- 87 percent of Democrats, 65 percent of Independents and 72 percent of Republicans – including 69 percent of those who identify themselves as Conservatives and 68 percent of those who self-identify as Tea Party supporters also support the proposal; and
- In addition, two of the most watched voter groups in the 2012 presidential election strongly support the proposal to keep STEM graduates – with 90 percent of voters under 35 and 90 percent of Hispanics supporting the reform proposal.
The poll is available here.
Recommendations to Fix U.S. Immigration System And Keep Foreign-Born STEM Graduates
The U.S. is working under the same basic immigration system designed in 1965, but the world has changed and other countries are recognizing that a smart immigration system is part of smart economic plan, and updating their immigration strategies to attract the highly-skilled workers needed to help their economies grow. As noted in the Partnership’s last report, “Not Coming to America: Why the U.S. is Falling Behind in the Global Race for Talent,” the U.S. admits only seven percent of immigrants based on economic needs while South Korea, Switzerland and Spain all issue around 80 percent of their visas for economic reasons and Italy, Germany and the United Kingdom issue around 60 percent with economic interests in mind. Chile, Singapore, Canada, Australia, New Zealand, Ireland and the United Kingdom all have or are creating visas for entrepreneurs and countries like China and Israel are luring back expatriate scientists with cash, laboratory resources, free housing, tax breaks and other incentives.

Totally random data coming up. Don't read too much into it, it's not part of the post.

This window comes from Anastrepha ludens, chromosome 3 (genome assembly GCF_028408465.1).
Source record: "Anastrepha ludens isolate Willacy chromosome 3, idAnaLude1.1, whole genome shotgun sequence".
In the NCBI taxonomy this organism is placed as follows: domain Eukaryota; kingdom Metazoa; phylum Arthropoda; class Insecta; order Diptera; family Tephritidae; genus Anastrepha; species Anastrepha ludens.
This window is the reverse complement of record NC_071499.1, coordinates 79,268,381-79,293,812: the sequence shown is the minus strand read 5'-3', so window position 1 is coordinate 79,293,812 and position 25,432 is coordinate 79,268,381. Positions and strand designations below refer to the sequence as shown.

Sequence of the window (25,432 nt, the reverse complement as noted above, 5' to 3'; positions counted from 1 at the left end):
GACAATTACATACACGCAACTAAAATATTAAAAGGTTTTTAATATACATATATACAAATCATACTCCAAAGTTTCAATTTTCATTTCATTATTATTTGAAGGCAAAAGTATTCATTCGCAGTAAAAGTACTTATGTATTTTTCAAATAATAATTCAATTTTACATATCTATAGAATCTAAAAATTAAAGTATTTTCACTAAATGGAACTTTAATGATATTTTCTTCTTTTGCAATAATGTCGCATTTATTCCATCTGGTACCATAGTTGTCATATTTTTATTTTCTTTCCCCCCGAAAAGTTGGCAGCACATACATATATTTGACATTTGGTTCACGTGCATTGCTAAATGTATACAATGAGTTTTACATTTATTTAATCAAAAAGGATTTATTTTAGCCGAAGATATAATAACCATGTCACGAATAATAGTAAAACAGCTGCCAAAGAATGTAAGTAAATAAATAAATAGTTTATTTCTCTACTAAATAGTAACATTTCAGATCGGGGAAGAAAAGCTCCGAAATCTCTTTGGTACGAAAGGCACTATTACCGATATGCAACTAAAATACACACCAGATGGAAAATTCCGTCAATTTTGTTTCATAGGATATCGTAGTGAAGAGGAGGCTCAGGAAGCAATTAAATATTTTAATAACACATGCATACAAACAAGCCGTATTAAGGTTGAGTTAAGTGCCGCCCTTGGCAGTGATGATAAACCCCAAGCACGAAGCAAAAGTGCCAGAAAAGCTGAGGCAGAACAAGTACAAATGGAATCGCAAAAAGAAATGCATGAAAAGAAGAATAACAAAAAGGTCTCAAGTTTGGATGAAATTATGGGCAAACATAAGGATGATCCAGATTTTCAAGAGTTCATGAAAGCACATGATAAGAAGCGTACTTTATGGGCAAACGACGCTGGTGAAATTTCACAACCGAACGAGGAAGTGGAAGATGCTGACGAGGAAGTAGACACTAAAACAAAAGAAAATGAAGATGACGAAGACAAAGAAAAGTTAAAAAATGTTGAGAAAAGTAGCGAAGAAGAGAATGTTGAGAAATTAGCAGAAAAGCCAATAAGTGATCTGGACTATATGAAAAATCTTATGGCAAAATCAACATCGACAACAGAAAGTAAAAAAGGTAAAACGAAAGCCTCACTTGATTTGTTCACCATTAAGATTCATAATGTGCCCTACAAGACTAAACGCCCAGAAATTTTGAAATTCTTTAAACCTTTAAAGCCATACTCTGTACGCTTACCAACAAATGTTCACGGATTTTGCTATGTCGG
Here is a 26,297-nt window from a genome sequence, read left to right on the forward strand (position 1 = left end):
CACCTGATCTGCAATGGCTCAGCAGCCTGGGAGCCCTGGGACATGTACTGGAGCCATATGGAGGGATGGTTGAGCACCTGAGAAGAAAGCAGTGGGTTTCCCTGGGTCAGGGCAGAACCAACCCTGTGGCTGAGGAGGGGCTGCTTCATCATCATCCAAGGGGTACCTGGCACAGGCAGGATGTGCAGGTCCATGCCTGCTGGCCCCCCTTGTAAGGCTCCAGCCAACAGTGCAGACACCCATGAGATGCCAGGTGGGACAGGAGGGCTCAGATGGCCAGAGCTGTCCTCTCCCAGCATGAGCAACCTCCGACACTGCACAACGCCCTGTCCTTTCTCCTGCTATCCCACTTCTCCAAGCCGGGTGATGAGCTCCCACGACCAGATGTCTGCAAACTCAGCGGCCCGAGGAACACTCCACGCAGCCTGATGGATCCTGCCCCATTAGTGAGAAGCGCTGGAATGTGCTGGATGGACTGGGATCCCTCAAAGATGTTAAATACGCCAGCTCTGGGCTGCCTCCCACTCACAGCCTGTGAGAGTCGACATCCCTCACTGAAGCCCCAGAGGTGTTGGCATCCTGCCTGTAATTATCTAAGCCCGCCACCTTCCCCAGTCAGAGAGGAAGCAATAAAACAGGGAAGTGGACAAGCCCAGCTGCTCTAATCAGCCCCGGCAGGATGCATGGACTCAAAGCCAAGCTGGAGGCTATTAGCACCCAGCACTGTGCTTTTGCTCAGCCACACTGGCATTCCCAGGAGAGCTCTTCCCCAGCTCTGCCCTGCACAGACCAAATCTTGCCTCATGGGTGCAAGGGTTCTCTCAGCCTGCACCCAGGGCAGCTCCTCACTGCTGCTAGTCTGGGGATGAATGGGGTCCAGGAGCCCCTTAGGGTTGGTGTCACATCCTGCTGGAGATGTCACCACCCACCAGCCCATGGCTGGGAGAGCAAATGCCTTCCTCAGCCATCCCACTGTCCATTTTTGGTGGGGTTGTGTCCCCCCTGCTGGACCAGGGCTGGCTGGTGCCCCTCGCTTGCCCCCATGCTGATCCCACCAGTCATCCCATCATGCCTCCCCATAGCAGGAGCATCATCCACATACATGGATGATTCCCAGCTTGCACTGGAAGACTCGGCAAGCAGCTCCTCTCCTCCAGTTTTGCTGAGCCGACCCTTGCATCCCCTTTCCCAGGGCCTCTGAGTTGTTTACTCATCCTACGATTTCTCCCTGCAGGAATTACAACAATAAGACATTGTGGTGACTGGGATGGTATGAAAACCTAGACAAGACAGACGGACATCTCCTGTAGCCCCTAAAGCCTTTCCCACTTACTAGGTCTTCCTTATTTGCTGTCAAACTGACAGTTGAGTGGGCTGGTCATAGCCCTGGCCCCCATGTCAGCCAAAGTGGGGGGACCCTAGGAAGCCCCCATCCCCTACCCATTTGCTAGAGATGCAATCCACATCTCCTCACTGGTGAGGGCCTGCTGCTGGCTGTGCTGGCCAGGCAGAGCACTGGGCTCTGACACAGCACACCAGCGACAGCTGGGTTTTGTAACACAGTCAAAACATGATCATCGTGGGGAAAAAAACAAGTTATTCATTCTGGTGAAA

For students, graduates of Canadian colleges and universities can receive a work permit for up to three years – even without a job offer and recently Canada began allowing up to 1,000 students who have completed two years of a PhD in a STEM field to become permanent residents while still enrolled in school. In contrast, the U.S. has no program for granting permanent residency to current students.
The report makes three recommendations for the U.S. to fix its immigration system and compete in the global talent rush:
- Green cards for STEM graduates: Since 99 percent of the patents in this report were from the STEM fields, the U.S. should grant permanent residency, or green cards, to foreign students who earn graduate degrees in STEM fields;
- A Startup Visa: Create a visa for foreign-born entrepreneurs who have American investors and want to start companies that employ American workers. This would allow more of the inventions coming out of our universities to turn into companies and jobs in the U.S.; and
- Raise or Remove H-1B Caps: As the H-1B temporary high-skilled visa is often the only option for foreign-born STEM graduates to stay in the U.S., the Partnership for a New American Economy recommends raising or removing the arbitrary cap on visas, currently set at 65,000 per year, that are typically exhausted far before the end of the year. For 2012, the visas were used in 10 weeks, meaning that for more than nine months, American companies will not be able to hire the highly-skilled foreign-born workers they need.
About the Partnership for a New American Economy
The Partnership for a New American Economy brings together more than 450 Republican, Democratic, and Independent mayors and business leaders who support immigration reforms that will help create jobs for Americans today. The Partnership’s members include mayors of more than 35 million people nationwide and business leaders of companies that generate more than $1.5 trillion and employ more than 4 million people across all sectors of the economy, from Agriculture to Aerospace, Hospitality to High Tech, and Media to Manufacturing. Partnership members understand that immigration is essential to maintaining the productive, diverse, and flexible workforce that America needs to ensure prosperity over the coming generations. Learn more at: www.renewoureconomy.org.